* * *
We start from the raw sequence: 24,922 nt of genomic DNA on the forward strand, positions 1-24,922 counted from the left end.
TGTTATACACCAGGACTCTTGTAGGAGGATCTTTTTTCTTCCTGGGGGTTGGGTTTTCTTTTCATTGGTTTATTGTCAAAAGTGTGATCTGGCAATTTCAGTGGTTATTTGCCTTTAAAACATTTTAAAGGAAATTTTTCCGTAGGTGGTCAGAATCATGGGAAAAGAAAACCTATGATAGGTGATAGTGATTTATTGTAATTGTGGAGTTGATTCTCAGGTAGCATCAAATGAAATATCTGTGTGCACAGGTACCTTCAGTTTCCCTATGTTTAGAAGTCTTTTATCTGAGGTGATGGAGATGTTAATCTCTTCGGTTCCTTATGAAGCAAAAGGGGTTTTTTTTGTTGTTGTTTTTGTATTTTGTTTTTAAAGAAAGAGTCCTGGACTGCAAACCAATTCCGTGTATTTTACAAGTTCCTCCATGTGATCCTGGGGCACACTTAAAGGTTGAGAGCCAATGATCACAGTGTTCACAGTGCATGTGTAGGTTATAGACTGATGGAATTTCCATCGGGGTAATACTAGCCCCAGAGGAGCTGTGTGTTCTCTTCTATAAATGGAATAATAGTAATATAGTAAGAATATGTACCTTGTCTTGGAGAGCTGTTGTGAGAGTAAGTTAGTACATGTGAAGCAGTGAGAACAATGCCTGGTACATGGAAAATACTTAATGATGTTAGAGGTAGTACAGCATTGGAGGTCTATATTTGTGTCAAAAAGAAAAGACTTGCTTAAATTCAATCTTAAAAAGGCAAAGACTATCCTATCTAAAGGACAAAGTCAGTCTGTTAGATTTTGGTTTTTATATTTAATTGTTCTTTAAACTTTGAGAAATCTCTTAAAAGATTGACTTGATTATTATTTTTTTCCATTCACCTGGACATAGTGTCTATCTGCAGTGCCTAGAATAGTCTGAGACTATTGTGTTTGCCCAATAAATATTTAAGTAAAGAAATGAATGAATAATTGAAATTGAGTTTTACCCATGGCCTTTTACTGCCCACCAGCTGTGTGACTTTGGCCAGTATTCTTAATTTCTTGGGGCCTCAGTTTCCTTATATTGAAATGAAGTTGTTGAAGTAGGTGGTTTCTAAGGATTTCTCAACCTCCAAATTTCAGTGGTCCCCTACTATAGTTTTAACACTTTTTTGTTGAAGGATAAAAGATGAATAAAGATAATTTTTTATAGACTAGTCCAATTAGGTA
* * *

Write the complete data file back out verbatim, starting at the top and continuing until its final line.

We start from the raw sequence: 24,922 nt of genomic DNA on the forward strand, positions 1-24,922 counted from the left end.
TGTTATACACCAGGACTCTTGTAGGAGGATCTTTTTTCTTCCTGGGGGTTGGGTTTTCTTTTCATTGGTTTATTGTCAAAAGTGTGATCTGGCAATTTCAGTGGTTATTTGCCTTTAAAACATTTTAAAGGAAATTTTTCCGTAGGTGGTCAGAATCATGGGAAAAGAAAACCTATGATAGGTGATAGTGATTTATTGTAATTGTGGAGTTGATTCTCAGGTAGCATCAAATGAAATATCTGTGTGCACAGGTACCTTCAGTTTCCCTATGTTTAGAAGTCTTTTATCTGAGGTGATGGAGATGTTAATCTCTTCGGTTCCTTATGAAGCAAAAGGGGTTTTTTTTGTTGTTGTTTTTGTATTTTGTTTTTAAAGAAAGAGTCCTGGACTGCAAACCAATTCCGTGTATTTTACAAGTTCCTCCATGTGATCCTGGGGCACACTTAAAGGTTGAGAGCCAATGATCACAGTGTTCACAGTGCATGTGTAGGTTATAGACTGATGGAATTTCCATCGGGGTAATACTAGCCCCAGAGGAGCTGTGTGTTCTCTTCTATAAATGGAATAATAGTAATATAGTAAGAATATGTACCTTGTCTTGGAGAGCTGTTGTGAGAGTAAGTTAGTACATGTGAAGCAGTGAGAACAATGCCTGGTACATGGAAAATACTTAATGATGTTAGAGGTAGTACAGCATTGGAGGTCTATATTTGTGTCAAAAAGAAAAGACTTGCTTAAATTCAATCTTAAAAAGGCAAAGACTATCCTATCTAAAGGACAAAGTCAGTCTGTTAGATTTTGGTTTTTATATTTAATTGTTCTTTAAACTTTGAGAAATCTCTTAAAAGATTGACTTGATTATTATTTTTTTCCATTCACCTGGACATAGTGTCTATCTGCAGTGCCTAGAATAGTCTGAGACTATTGTGTTTGCCCAATAAATATTTAAGTAAAGAAATGAATGAATAATTGAAATTGAGTTTTACCCATGGCCTTTTACTGCCCACCAGCTGTGTGACTTTGGCCAGTATTCTTAATTTCTTGGGGCCTCAGTTTCCTTATATTGAAATGAAGTTGTTGAAGTAGGTGGTTTCTAAGGATTTCTCAACCTCCAAATTTCAGTGGTCCCCTACTATAGTTTTAACACTTTTTTGTTGAAGGATAAAAGATGAATAAAGATAATTTTTTATAGACTAGTCCAATTAGGTA